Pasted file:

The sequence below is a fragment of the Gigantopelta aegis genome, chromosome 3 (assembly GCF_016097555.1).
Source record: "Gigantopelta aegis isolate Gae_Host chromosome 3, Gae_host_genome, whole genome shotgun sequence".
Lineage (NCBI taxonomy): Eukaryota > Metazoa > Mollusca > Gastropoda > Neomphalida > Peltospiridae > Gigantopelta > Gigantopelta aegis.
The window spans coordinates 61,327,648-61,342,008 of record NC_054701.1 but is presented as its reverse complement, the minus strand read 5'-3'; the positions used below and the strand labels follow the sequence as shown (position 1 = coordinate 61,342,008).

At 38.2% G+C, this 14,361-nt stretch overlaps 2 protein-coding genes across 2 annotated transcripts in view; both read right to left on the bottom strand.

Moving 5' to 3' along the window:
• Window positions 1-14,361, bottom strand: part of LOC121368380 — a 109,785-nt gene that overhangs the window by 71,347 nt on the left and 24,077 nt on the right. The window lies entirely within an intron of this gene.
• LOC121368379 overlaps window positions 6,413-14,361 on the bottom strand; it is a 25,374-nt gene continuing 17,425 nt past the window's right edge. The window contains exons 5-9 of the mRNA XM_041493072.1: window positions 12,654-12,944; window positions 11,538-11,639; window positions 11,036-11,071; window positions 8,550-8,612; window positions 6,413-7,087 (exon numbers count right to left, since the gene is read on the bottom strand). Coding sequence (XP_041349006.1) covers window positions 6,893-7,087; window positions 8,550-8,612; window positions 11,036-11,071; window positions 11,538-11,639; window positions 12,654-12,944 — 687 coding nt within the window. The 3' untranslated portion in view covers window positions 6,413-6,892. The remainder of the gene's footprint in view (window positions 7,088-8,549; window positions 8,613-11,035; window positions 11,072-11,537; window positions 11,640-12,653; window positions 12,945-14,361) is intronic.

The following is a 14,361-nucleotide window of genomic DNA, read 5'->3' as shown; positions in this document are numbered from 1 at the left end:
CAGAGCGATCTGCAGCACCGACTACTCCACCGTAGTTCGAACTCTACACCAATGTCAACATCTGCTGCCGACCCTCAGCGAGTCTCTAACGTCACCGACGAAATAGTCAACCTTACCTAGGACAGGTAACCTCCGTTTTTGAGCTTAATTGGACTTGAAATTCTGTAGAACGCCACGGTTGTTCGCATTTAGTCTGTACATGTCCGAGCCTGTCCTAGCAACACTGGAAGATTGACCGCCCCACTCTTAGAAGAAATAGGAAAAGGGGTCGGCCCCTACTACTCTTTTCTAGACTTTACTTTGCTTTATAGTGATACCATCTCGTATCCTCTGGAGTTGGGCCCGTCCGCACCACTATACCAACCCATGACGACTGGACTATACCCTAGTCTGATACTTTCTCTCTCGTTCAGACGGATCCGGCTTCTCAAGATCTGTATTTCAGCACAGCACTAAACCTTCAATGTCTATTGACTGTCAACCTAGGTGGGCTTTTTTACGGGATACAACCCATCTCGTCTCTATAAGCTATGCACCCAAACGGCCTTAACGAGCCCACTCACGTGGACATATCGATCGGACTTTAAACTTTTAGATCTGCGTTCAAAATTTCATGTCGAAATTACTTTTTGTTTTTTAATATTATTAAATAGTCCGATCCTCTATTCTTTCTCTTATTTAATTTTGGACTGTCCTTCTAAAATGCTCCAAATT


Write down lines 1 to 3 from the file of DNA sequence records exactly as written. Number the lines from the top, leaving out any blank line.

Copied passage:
The sequence below is a fragment of the Gigantopelta aegis genome, chromosome 3 (assembly GCF_016097555.1).
Source record: "Gigantopelta aegis isolate Gae_Host chromosome 3, Gae_host_genome, whole genome shotgun sequence".
Lineage (NCBI taxonomy): Eukaryota > Metazoa > Mollusca > Gastropoda > Neomphalida > Peltospiridae > Gigantopelta > Gigantopelta aegis.